Implementing the SDGs in Fragile Countries

08 July 2016   ·   PeaceLab2016 editorial team

On 8 July, the Civil Society Platform for Peacebuilding and Statebuilding (CSPPS) and FriEnt jointly organized an international expert discussion Implementing the SDGs in Fragile Countries: What lessons for Germanys new guidelines on crisis prevention and peace support?

The objective was to assess the implementation of the SDGs in fragile and conflict-affected countries in the context of the New Deal on Fragile States. The discussion was attended by members of the CSPPS, the OECD/INCAF and government officials from the German foreign and development ministries.

The event coincided with the launch that same week of the public debate on the development of new guidelines on crisis prevention and peace support that the German government plans to adopt in the spring of 2017. Among other themes, the following three points were discussed directly in relation to the new guidelines.

Germany is crucial to help shift international attention to long-term crisis prevention

Even though all international actors agree that prevention is vastly preferable to crisis reaction, the international community has made no progress on prioritizing it. It is hard: successful prevention does not yield quantifiable results. Public attention is focused on the crises that have already erupted. And the resources that any government, including the German one, have at their disposal are limited – both in terms of money as well as in terms of the time senior politicians have available. Given these dynamics, political leaders often prioritize short-term interventions over long-term crisis prevention. To change this, the world, as one participant put it, needs “powerful and influential champions”. The new guidelines, that participant suggested, are a chance for Germany to become such a champion.  

Crisis prevention is a long-term and deeply political process

As was pointed out during the discussion, the three Peace and Statebuilding Goals the world has made the least progress on are goals 1 to 3 on legitimate politics, security and justice in fragile and conflict-affected countries. As was argued in the discussion, they receive inefficient attention and resources, because they are the most difficult – they require sensitive political negotiation and societal change. Many donors shy away from working on these political processes, because they are under pressure to show results on a yearly basis – something that is impossible when you work on long-term political and societal change. As one participant in the discussions said: if any donor country is able to show results within one year, it is not working on the difficult issues. The new guidelines by the German government could provide an opportunity to recognize and institutionalize the need for long-term and multi-year programming on crisis prevention. The longer term perspective would also need to be taken into account by the German parliament; both government officials and MPs would need to explain to their publics that peacebuilding takes years and decades, not months.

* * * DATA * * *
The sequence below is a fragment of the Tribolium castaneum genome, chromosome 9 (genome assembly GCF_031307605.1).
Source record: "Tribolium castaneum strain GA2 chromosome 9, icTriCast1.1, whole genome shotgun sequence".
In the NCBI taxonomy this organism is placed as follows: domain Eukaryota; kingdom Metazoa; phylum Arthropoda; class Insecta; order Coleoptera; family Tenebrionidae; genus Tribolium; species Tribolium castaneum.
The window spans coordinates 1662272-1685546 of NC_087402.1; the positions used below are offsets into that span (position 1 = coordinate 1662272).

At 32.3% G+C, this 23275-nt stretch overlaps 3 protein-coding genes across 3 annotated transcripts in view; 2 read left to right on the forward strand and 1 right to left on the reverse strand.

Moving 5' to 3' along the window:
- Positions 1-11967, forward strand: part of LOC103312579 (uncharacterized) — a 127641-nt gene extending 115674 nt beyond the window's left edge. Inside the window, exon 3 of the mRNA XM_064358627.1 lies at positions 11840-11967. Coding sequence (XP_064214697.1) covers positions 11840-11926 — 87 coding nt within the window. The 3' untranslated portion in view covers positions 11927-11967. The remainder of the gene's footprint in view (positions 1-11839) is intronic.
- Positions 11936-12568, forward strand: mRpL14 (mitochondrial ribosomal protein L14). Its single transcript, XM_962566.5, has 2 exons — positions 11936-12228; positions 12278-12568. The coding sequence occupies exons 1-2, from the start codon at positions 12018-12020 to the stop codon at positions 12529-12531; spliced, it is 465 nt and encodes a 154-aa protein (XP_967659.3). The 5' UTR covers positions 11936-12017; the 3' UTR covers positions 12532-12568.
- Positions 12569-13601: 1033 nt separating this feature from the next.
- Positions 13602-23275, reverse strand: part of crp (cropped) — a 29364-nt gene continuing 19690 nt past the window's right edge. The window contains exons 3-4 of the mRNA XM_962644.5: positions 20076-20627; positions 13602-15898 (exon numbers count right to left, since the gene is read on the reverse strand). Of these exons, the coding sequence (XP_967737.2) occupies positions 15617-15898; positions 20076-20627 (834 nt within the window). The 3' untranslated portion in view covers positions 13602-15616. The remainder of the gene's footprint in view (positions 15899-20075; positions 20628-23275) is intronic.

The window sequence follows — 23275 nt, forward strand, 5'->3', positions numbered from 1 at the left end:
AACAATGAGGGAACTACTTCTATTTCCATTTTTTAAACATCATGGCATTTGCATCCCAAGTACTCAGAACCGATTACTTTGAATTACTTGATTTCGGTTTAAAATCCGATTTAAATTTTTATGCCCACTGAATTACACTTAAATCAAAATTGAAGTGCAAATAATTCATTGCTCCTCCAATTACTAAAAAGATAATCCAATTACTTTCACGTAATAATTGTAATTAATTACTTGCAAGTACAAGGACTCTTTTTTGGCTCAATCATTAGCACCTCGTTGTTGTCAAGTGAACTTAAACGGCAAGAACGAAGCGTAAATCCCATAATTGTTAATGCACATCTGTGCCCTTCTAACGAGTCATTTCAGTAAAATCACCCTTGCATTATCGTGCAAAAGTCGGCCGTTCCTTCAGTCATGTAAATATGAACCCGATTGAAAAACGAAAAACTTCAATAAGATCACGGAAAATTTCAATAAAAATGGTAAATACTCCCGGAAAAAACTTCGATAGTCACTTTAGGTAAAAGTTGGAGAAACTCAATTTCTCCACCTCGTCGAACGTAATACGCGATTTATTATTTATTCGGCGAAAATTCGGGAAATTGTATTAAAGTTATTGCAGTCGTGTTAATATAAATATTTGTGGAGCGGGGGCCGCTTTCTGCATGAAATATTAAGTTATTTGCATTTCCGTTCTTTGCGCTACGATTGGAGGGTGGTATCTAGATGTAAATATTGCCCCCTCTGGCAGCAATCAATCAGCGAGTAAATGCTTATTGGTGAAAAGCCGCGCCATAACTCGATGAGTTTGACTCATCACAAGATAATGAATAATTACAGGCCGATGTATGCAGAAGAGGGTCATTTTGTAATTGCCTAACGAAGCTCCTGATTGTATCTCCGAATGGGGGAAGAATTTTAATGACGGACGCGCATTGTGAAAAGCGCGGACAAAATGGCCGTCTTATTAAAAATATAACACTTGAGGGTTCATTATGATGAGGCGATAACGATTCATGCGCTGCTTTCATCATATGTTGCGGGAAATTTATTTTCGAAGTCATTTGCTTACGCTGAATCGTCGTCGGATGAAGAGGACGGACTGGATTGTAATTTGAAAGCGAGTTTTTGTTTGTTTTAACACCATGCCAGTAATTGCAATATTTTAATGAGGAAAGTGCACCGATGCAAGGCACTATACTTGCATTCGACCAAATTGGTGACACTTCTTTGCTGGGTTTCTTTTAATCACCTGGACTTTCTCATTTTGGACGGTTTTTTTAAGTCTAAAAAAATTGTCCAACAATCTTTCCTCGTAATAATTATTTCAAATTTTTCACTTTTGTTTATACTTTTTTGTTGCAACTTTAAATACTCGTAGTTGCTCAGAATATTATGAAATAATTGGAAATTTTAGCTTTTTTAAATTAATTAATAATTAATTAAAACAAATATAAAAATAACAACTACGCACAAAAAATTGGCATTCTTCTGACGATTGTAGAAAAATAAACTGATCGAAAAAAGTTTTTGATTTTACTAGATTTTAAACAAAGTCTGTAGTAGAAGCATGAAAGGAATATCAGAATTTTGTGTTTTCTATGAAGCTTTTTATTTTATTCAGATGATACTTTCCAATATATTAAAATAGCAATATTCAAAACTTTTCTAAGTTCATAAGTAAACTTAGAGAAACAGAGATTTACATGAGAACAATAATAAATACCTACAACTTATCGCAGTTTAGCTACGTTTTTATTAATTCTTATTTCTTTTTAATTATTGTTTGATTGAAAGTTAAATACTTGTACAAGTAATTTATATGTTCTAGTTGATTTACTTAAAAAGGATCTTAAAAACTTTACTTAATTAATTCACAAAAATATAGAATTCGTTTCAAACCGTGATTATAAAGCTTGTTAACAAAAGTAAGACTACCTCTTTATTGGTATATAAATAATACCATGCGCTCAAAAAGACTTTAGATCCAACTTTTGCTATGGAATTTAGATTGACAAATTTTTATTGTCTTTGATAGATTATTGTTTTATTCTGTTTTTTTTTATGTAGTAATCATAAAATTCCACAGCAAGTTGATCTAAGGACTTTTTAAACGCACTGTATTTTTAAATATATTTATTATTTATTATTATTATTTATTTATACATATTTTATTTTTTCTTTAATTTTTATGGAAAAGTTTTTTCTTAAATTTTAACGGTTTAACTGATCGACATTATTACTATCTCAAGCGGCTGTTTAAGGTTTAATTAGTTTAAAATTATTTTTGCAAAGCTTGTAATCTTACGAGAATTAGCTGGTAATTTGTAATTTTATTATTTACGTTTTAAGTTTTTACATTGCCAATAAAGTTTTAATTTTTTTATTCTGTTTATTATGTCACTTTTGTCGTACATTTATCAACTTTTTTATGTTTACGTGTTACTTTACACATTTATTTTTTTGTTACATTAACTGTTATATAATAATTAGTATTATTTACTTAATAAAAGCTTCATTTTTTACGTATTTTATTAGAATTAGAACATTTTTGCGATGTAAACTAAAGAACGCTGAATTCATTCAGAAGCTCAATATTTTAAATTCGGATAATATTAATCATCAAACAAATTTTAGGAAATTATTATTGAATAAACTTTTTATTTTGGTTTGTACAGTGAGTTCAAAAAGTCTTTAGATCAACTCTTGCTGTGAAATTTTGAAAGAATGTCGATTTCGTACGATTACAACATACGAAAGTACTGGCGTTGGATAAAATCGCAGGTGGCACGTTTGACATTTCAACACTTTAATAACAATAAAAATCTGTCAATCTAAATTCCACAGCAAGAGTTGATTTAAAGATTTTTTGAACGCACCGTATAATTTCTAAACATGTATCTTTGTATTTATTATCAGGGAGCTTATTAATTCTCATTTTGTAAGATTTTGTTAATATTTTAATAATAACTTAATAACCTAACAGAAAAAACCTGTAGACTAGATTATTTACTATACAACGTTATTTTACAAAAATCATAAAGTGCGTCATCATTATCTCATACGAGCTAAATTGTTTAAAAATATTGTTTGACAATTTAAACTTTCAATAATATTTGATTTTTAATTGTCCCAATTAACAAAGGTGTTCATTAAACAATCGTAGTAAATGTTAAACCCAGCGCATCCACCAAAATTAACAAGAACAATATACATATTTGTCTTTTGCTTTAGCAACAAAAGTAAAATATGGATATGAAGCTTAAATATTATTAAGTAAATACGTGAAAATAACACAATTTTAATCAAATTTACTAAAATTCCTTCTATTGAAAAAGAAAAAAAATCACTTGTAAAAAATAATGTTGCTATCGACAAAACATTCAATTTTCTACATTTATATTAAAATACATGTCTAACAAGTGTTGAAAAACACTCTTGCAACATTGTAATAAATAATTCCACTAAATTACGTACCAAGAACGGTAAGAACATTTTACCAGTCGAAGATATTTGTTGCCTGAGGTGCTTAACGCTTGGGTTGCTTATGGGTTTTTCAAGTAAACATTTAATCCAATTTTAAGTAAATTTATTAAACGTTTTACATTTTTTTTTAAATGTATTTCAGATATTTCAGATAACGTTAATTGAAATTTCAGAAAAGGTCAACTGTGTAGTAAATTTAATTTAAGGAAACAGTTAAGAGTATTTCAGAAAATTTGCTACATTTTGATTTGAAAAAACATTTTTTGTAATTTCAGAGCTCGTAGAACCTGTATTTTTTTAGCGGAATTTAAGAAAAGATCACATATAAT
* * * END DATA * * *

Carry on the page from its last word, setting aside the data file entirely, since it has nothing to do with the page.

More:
Civil society plays an important role in German crisis management and peacebuilding efforts

It was emphasized in the discussion that the new guidelines will be a government document, but that it is important to emphasize the role civil society plays, both in the debate on its development as well as in Germany’s peacebuilding efforts on the ground. In the debate over the next few months, it will not only be necessary to discuss the role of German and local NGOs, but also to critically interrogate how to engage stakeholders that may not be traditional partners of diplomacy – but traditional actors within local societies. The shrinking space for civil society to work in many countries will also be an important issue for discussion.